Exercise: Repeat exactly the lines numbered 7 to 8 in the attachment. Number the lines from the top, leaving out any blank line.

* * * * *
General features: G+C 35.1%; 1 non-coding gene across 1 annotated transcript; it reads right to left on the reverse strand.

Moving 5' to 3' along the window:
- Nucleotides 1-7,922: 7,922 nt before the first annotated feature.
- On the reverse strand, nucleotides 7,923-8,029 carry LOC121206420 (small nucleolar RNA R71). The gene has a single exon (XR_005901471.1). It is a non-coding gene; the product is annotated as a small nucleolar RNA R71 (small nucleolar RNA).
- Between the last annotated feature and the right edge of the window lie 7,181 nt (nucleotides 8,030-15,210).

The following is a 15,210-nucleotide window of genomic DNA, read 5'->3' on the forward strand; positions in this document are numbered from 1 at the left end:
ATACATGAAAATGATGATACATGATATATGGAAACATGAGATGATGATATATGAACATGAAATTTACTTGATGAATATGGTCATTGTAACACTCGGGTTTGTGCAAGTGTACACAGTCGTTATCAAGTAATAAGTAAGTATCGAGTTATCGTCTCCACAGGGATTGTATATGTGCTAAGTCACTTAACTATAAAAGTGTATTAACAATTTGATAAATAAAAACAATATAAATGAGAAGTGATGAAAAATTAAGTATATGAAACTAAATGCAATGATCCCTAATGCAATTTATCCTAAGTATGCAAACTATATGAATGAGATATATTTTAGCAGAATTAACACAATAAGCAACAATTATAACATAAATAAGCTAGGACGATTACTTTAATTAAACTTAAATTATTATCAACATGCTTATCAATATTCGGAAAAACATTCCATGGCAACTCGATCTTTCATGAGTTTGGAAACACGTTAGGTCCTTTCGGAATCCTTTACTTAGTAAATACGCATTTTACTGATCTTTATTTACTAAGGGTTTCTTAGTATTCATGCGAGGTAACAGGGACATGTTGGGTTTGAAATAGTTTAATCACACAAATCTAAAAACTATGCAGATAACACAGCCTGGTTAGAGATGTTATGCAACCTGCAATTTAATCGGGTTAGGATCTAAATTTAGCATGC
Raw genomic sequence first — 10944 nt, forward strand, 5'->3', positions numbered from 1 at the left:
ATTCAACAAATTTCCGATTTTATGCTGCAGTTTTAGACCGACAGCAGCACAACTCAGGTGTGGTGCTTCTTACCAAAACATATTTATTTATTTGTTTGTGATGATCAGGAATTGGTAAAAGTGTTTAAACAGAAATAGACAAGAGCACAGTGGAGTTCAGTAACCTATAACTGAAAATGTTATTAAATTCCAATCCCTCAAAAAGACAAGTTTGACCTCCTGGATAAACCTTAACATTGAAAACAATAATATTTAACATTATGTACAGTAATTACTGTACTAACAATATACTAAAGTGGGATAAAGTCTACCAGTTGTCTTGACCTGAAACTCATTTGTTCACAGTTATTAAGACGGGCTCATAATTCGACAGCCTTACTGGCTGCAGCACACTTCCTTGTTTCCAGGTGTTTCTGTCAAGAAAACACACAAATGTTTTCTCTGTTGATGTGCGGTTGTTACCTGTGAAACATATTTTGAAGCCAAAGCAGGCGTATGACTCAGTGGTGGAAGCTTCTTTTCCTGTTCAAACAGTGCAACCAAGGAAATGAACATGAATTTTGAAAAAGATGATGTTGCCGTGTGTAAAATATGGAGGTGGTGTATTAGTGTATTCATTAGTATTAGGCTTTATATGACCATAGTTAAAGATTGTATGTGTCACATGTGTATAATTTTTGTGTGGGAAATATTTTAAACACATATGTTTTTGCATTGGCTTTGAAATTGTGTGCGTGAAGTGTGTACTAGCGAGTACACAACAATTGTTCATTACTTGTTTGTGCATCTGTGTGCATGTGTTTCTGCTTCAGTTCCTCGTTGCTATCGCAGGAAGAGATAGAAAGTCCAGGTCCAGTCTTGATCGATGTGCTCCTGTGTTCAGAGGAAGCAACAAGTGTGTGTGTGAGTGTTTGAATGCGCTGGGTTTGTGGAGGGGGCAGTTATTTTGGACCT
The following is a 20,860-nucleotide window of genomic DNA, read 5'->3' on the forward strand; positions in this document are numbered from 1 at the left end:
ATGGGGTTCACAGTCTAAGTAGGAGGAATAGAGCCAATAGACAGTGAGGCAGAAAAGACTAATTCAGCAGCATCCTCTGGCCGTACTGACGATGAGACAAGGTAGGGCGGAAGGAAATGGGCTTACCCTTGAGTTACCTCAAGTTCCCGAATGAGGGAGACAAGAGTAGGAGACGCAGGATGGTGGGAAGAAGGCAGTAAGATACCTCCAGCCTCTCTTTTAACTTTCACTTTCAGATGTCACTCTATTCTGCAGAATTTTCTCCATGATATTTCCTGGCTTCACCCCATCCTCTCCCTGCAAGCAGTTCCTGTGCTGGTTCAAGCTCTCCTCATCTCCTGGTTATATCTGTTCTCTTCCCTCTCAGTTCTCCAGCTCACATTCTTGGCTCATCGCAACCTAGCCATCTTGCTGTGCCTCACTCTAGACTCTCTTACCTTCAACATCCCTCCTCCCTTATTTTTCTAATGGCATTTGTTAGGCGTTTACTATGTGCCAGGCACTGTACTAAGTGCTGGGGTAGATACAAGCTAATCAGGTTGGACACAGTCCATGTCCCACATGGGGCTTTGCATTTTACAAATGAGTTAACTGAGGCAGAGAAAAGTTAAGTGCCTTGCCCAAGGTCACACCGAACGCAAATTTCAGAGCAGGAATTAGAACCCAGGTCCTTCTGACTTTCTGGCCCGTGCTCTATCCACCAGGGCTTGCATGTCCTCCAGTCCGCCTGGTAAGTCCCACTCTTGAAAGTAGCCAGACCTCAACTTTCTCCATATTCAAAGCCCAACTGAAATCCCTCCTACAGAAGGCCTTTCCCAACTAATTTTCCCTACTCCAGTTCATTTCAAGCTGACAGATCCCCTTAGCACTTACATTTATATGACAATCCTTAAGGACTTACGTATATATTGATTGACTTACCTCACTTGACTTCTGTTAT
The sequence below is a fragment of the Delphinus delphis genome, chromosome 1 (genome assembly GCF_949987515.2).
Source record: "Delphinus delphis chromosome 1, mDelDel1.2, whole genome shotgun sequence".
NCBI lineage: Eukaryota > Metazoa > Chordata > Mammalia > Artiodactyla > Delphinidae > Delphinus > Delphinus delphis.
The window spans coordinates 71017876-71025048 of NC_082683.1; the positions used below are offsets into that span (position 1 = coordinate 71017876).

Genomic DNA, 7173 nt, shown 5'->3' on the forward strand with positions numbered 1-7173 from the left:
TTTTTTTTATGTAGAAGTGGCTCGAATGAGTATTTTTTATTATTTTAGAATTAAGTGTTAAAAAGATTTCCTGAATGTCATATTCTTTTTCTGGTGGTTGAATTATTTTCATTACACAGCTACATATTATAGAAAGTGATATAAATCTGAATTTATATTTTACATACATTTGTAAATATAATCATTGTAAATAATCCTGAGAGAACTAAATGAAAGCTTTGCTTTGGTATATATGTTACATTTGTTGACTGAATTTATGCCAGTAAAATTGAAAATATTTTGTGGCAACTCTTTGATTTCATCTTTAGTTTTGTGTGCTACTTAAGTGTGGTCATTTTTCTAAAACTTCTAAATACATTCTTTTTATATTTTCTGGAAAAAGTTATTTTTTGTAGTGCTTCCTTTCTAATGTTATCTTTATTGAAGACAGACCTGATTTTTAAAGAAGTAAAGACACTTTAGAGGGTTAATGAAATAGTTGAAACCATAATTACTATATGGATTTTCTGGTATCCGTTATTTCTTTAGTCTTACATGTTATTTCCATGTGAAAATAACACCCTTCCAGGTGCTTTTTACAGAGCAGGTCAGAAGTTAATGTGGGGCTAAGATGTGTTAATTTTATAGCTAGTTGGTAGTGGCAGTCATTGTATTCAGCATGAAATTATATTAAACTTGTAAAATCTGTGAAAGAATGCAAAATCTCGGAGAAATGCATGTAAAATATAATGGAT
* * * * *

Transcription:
ATACATGAAAATGATGATACATGATATATGGAAACATGAGATGATGATATATGAACATGAAATTTACTTGATGAATATGGTCATTGTAACACTCGGGTTTGTGCAAGTGTACACAGTCGTTATCAAGTAATAAGTAAGTATCGAGTTATCGTCTCCACAGGGATTGTATATGTGCTAAGTCACTTAACTATAAAAGTGTATTAACAATTTGATAAATAAAAACAATATAAATGAGAAGTGATGAAAAATTAAGTATATGAAACTAAATGCAATGATCCCTAATGCAATTTATCCTAAGTATGCAAACTATATGAATGAGATATATTTTAGCAGAATTAACACAATAAGCAACAATTATAACATAAATAAGCTAGGACGATTACTTTAATTAAACTTAAATTATTATCAACATGCTTATCAATATTCGGAAAAACATTCCATGGCAACTCGATCTTTCATGAGTTTGGAAACACGTTAGGTCCTTTCGGAATCCTTTACTTAGTAAATACGCATTTTACTGATCTTTATTTACTAAGGGTTTCTTAGTATTCATGCGAGGTAACAGGGACATGTTGGGTTTGAAATAGTTTAATCACACAAATCTAAAAACTATGCAGATAACACAGCCTGGTTAGAGATGTTATGCAACCTGCAATTTAATCGGGTTAGGATCTAAATTTAGCATGC
Raw genomic sequence first — 10944 nt, forward strand, 5'->3', positions numbered from 1 at the left: